10 Article The clinical effectiveness of cognitive therapy for depression in an outpatient clinic. 2010

Gibbons, Carly J / Fournier, Jay C / Stirman, Shannon Wiltsey / DeRubeis, Robert J / Crits-Christoph, Paul / Beck, Aaron T. ·Yale University School of Medicine, 333 Cedar Street, New Haven, CT 06510, United States. carly.gibbons@yale.edu ·J Affect Disord · Pubmed #20080305.

ABSTRACT: BACKGROUND: Cognitive therapy (CT) has been shown to be efficacious in the treatment of depression in numerous randomized controlled trials (RCTs). However, little evidence is available that speaks to the effectiveness of this treatment under routine clinical conditions. METHOD: This paper examines outcomes of depressed individuals seeking cognitive therapy at an outpatient clinic (N=217, Center for Cognitive Therapy; CCT). Outcomes were then compared to those of participants in a large NIMH-funded RCT of cognitive therapy and medications as treatments for depression. RESULTS: The CCT is shown to be a clinically representative setting, and 61% of participants experienced reliable change in symptoms over the course of treatment; of those, 45% (36% of the total sample) met criteria for recovery by the end of treatment. Participants at CCT had similar outcomes to participants treated in the RCT, but there was some evidence that those with more severe symptoms at intake demonstrated greater improvement in the RCT than their counterparts at CCT. LIMITATIONS: The CCT may not be representative of all outpatient settings, and the structure of treatment there was considerably different from that in the RCT. Treatment fidelity was not assessed at CCT. CONCLUSIONS: Depressed individuals treated with cognitive therapy in a routine clinical care setting showed a significant improvement in symptoms. When compared with outcomes evidenced in RCTs, there was little evidence of superior outcomes in either setting. However, for more severe participants, outcomes were found to be superior when treatment was delivered within an RCT than in an outpatient setting. Clinicians treating such patients in non-research settings may thus benefit from making modifications to treatment protocols to more closely resemble research settings.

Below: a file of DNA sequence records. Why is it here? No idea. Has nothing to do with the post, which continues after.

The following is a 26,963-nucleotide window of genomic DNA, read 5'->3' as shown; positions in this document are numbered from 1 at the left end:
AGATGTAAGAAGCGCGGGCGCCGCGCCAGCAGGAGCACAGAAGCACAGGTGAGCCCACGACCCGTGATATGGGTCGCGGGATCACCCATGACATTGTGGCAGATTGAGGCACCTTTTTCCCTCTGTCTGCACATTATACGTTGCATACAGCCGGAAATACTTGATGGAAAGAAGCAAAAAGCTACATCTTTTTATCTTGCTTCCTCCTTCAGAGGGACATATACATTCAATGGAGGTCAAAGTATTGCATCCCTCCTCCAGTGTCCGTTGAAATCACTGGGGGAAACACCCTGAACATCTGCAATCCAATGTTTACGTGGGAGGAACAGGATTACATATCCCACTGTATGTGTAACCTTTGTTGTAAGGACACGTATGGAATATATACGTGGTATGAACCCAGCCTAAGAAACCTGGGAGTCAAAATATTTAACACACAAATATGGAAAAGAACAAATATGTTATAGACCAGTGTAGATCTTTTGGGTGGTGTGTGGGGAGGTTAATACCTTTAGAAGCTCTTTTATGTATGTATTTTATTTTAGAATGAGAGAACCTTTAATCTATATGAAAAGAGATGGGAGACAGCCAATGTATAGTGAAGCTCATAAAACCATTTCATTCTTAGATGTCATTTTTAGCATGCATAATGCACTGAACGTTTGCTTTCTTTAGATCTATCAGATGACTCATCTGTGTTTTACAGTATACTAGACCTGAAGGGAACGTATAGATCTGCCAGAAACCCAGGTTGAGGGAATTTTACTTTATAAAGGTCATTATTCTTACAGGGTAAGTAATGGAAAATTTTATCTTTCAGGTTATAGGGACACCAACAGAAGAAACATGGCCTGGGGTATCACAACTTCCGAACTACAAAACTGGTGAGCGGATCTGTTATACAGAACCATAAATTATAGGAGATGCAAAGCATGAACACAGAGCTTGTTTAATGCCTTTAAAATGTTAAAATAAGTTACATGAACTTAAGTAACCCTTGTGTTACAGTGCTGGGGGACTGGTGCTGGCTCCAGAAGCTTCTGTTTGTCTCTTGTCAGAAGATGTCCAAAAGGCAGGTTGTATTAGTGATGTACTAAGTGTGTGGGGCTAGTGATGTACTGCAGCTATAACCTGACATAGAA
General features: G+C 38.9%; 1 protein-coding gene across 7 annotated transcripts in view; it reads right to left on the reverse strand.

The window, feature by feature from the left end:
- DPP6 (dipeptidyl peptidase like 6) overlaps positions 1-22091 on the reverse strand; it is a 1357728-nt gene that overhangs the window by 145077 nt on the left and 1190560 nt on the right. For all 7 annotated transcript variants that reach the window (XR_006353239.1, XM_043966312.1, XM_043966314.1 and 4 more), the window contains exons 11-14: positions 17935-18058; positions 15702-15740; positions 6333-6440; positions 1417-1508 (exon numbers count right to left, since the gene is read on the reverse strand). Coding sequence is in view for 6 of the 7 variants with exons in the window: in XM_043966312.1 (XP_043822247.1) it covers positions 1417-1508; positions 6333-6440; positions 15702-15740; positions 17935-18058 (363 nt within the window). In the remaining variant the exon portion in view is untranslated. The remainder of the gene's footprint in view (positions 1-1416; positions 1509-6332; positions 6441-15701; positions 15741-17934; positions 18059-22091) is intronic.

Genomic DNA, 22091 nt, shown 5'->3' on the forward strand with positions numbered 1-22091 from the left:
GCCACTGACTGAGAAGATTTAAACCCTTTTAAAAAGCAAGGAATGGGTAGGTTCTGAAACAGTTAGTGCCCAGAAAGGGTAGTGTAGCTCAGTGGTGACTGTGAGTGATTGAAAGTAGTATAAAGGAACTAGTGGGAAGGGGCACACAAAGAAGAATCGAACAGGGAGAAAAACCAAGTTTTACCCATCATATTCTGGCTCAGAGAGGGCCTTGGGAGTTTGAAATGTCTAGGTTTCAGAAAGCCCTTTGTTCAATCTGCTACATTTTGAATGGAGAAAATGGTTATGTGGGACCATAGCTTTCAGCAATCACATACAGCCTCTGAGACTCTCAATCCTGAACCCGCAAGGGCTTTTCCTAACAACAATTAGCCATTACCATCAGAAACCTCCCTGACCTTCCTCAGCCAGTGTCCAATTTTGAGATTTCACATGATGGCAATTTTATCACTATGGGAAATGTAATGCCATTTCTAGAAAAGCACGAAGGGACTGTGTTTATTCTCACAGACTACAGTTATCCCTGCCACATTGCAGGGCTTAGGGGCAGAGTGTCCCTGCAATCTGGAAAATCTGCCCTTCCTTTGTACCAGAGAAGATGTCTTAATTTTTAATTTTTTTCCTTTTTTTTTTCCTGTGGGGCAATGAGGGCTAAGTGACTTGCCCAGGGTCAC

11 Article Prediction of response to medication and cognitive therapy in the treatment of moderate to severe depression. 2009

Fournier, Jay C / DeRubeis, Robert J / Shelton, Richard C / Hollon, Steven D / Amsterdam, Jay D / Gallop, Robert. ·Department of Psychology, University of Pennsylvania, Philadelphia, PA 19104, USA. jcf@sas.upenn.edu ·J Consult Clin Psychol · Pubmed #19634969.